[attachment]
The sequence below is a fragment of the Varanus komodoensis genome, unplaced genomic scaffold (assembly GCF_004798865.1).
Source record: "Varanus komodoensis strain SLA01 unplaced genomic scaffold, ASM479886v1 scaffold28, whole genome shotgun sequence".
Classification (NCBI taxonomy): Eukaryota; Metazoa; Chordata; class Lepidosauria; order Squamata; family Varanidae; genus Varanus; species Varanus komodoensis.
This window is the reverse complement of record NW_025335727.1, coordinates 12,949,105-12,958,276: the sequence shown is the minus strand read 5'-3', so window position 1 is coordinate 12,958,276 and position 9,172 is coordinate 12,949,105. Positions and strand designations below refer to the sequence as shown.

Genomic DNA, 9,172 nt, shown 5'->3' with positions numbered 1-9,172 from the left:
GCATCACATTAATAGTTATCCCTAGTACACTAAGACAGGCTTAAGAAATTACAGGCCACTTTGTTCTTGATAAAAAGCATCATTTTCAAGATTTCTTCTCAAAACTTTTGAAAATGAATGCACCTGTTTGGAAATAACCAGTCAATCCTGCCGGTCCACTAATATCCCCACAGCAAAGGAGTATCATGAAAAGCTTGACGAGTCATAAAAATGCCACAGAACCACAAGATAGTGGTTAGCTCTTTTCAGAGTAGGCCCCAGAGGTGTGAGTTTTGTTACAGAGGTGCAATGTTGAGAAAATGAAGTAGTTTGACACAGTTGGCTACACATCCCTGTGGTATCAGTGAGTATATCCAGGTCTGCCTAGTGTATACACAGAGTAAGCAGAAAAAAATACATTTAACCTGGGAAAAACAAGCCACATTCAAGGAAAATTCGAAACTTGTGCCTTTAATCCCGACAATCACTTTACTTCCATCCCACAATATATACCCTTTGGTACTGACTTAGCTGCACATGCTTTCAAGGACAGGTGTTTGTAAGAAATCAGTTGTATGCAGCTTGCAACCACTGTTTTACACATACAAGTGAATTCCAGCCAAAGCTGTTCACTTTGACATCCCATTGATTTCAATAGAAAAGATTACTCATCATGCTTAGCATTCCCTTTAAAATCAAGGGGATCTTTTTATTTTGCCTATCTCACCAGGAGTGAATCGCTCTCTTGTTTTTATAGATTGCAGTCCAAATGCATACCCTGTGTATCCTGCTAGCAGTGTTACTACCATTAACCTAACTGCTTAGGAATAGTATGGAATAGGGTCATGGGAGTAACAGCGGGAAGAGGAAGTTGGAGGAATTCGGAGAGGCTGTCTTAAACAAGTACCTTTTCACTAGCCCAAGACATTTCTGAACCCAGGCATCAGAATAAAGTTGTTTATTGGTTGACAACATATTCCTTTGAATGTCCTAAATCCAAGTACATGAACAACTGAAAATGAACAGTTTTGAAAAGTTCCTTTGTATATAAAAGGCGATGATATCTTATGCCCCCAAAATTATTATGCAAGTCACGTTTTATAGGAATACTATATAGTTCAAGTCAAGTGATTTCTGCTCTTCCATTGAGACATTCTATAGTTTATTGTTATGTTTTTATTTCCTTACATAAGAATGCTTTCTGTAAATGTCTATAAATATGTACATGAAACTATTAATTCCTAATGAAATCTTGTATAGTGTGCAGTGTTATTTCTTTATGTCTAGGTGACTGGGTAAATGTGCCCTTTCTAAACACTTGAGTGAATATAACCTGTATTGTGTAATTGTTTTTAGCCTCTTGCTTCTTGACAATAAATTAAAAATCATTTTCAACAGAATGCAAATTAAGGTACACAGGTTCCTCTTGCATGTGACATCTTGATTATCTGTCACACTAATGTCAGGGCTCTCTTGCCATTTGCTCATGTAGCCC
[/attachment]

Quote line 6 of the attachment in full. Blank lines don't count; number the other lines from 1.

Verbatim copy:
GCATCACATTAATAGTTATCCCTAGTACACTAAGACAGGCTTAAGAAATTACAGGCCACTTTGTTCTTGATAAAAAGCATCATTTTCAAGATTTCTTCTCAAAACTTTTGAAAATGAATGCACCTGTTTGGAAATAACCAGTCAATCCTGCCGGTCCACTAATATCCCCACAGCAAAGGAGTATCATGAAAAGCTTGACGAGTCATAAAAATGCCACAGAACCACAAGATAGTGGTTAGCTCTTTTCAGAGTAGGCCCCAGAGGTGTGAGTTTTGTTACAGAGGTGCAATGTTGAGAAAATGAAGTAGTTTGACACAGTTGGCTACACATCCCTGTGGTATCAGTGAGTATATCCAGGTCTGCCTAGTGTATACACAGAGTAAGCAGAAAAAAATACATTTAACCTGGGAAAAACAAGCCACATTCAAGGAAAATTCGAAACTTGTGCCTTTAATCCCGACAATCACTTTACTTCCATCCCACAATATATACCCTTTGGTACTGACTTAGCTGCACATGCTTTCAAGGACAGGTGTTTGTAAGAAATCAGTTGTATGCAGCTTGCAACCACTGTTTTACACATACAAGTGAATTCCAGCCAAAGCTGTTCACTTTGACATCCCATTGATTTCAATAGAAAAGATTACTCATCATGCTTAGCATTCCCTTTAAAATCAAGGGGATCTTTTTATTTTGCCTATCTCACCAGGAGTGAATCGCTCTCTTGTTTTTATAGATTGCAGTCCAAATGCATACCCTGTGTATCCTGCTAGCAGTGTTACTACCATTAACCTAACTGCTTAGGAATAGTATGGAATAGGGTCATGGGAGTAACAGCGGGAAGAGGAAGTTGGAGGAATTCGGAGAGGCTGTCTTAAACAAGTACCTTTTCACTAGCCCAAGACATTTCTGAACCCAGGCATCAGAATAAAGTTGTTTATTGGTTGACAACATATTCCTTTGAATGTCCTAAATCCAAGTACATGAACAACTGAAAATGAACAGTTTTGAAAAGTTCCTTTGTATATAAAAGGCGATGATATCTTATGCCCCCAAAATTATTATGCAAGTCACGTTTTATAGGAATACTATATAGTTCAAGTCAAGTGATTTCTGCTCTTCCATTGAGACATTCTATAGTTTATTGTTATGTTTTTATTTCCTTACATAAGAATGCTTTCTGTAAATGTCTATAAATATGTACATGAAACTATTAATTCCTAATGAAATCTTGTATAGTGTGCAGTGTTATTTCTTTATGTCTAGGTGACTGGGTAAATGTGCCCTTTCTAAACACTTGAGTGAATATAACCTGTATTGTGTAATTGTTTTTAGCCTCTTGCTTCTTGACAATAAATTAAAAATCATTTTCAACAGAATGCAAATTAAGGTACACAGGTTCCTCTTGCATGTGACATCTTGATTATCTGTCACACTAATGTCAGGGCTCTCTTGCCATTTGCTCATGTAGCCC